8) I was standing in the kitchen a few weeks ago and realized that the under-counter molding strip near the fridge was a different color white than the others. It was off-white vs. nordic white, such a slight color difference that you can’t see in the “before” photo. But of course after noticing it, I could see nothing else. The great folks at Mutschler ordered a replacement straight away and the new piece has been put in. Easy peasy.
9) I lost my favorite glove. And then I lost the other one. :(
10) I can’t find C&H (California & Hawaii) sugar anywhere. I’ve never used anything but and I was hesitant to buy the bright yellow Domino brand (Michigan’s brand of choice, it seems) even though there was no other option. It tastes fine, but it feels so wrong. Plus, dumb slogan.
11) Speaking of Hawaii, I used the last of my grandma’s ginger this week (my mom brought a batch over at Christmas). It was eons better than the stuff I can get here. Can one grow ginger in Michigan? I’ll have to look that up.
12) Remember the time I bought a coconut drink from Drought? No, because I’ve been too embarrassed to speak about it until now. The story goes like this…. I was in Detroit and popped in to Willys (Shinola’s sister store, featuring American-made clothing and products). They also sell juice from Drought, a local raw juice company I’d heard so much about. The packaging was pretty and I was thirsty.
Me: I’ll take the coconut shake, please. (The ingredients, which I looked at later, were coconut water + coconut meat, so basically, a coconut).
Them: That’s one of our best sellers. People love it!
Me: Great! I love coconut.
Them: That will be FIFTEEN DOLLARS.
Me: Oh. Wow. That’s very…. okay, here you go.
Was it good? Sure. It tasted like coconut. But so does my breakfast smoothie that is made with a 1/3 of a can of $2 coconut milk. For $15, it had better taste like it was picked from the organic jungles of Thailand this morning. I get paying top dollar for a jar of freshly-pressed juice., whatever. But coconut water? I cannot deny the success of the James sisters. But I can’t help picturing them snickering with glee whenever someone purchases a bottle of their beloved coconut “shake.” High five, ladies.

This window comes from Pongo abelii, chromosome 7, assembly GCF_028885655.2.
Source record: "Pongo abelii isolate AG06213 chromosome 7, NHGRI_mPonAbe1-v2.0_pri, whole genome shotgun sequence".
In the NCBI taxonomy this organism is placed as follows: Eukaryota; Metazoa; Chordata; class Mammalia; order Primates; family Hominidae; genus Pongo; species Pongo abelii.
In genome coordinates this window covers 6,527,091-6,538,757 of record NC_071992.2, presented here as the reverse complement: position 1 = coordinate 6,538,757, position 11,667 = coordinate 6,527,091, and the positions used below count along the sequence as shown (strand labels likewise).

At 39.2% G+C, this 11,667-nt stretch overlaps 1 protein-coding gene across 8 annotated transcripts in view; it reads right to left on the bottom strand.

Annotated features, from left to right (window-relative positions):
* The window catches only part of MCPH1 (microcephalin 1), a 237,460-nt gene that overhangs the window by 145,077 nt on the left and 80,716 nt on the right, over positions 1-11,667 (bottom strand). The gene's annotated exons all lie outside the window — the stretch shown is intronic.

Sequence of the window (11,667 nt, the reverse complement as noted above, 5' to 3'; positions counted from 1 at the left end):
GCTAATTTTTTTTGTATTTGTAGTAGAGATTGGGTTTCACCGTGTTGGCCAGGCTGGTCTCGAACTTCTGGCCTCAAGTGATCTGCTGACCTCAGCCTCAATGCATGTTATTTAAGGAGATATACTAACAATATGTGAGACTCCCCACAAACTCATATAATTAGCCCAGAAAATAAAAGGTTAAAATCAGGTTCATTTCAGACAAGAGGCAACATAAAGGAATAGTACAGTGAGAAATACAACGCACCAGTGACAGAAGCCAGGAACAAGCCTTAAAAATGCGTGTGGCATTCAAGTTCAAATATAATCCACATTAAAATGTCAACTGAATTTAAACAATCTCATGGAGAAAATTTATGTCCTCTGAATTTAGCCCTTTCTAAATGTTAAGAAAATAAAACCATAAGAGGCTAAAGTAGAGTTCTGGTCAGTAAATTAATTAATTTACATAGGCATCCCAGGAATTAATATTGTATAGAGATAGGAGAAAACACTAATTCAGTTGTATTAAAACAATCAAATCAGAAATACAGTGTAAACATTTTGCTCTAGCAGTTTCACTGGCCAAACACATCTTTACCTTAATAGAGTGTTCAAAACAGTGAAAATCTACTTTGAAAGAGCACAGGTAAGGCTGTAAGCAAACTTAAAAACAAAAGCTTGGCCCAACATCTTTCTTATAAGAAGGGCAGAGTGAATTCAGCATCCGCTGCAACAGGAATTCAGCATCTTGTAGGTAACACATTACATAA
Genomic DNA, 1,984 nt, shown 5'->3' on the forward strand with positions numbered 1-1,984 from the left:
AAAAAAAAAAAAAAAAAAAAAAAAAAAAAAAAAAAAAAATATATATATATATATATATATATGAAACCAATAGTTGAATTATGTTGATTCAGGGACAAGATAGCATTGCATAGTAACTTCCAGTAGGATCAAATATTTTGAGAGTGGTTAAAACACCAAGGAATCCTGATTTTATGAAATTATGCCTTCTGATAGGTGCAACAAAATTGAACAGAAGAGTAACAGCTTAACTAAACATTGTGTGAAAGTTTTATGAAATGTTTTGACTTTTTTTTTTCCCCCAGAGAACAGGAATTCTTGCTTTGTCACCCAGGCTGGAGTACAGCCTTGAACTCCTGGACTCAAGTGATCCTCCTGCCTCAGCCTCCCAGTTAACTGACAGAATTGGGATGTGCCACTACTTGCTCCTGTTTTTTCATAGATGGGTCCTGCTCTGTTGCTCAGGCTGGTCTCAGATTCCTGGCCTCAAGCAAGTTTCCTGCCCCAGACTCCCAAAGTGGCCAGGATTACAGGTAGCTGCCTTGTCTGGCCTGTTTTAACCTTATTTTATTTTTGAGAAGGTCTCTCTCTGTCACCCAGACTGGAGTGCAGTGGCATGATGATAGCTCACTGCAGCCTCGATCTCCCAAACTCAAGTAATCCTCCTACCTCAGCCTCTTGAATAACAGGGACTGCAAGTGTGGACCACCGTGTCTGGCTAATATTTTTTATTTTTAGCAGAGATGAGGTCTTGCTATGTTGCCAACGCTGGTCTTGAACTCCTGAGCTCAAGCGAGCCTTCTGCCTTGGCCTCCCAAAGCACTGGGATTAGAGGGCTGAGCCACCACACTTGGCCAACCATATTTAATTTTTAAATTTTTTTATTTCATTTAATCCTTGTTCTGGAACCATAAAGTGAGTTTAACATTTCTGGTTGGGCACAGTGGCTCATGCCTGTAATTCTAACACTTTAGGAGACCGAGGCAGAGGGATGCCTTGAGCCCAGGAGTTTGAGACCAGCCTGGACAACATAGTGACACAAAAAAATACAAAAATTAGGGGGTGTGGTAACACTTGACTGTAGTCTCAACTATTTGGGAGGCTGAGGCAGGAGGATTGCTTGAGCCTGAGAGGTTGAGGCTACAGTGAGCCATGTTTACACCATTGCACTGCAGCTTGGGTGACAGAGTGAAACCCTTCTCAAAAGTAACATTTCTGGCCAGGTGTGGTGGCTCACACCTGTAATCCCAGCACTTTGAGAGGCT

Bonus #13) I might be allergic to shellfish, you guys!! Worst. Scenario. I mean EV-er. I have an allergy test next month and I’ll fill you in on all the drama in the April list.
1) Remember all that praying I did for snow back in December? The Lord answered my prayers on Super Bowl Sunday in the form of the biggest snowstorm (most snowfall – 16.7 inches) the area has had in 40 years, and the third biggest snowfall in Detroit’s history. Wowza.
This is me, getting some of the snow out of the way on Sunday afternoon. Snowfall continued through Monday morning. The girls had a snow day and of course spent a big chunk of it playing in the white stuff. Storm photos to come.
2) Snow days. Meh. (I’m a planner. Snow days throw me off my game.)
3) The most I heard about the Lunar New Year (aka Chinese New Year) was that one of the classes in the upper grades at school held an “authentic” celebration (the teacher was Chinese, go figure).
In San Francisco, it’s a public school holiday. There are parades and celebrations all over town. If you don’t know it’s a new lunar year, you are living under a rock. I miss that. The cultural diversity of the City. Maybe even more than I miss good Chinese food. Okay, I lied. I miss good Chinese food more than I miss cultural diversity. I am not ashamed.
5) The stomach flu came through our house for the second time in three months. This time it was back with a vengeance. The good thing is that the girls both knew the drill. “Mommy, I feel like I have to throw up!” Sit up, lean over trash can, throw up, drink water, lie down. Go team.
7) I gave up Facebook and bread for Lent. I was going to give up Facebook, bread and alcohol, but I can only take so much sacrifice. Instead of logging in to Facebook, whenever I have a few minutes (or seconds) to spare I’m trying to either reach out to someone via email or text or phone, or say a prayer for someone. It’s been nice, and not as hard as I anticipated.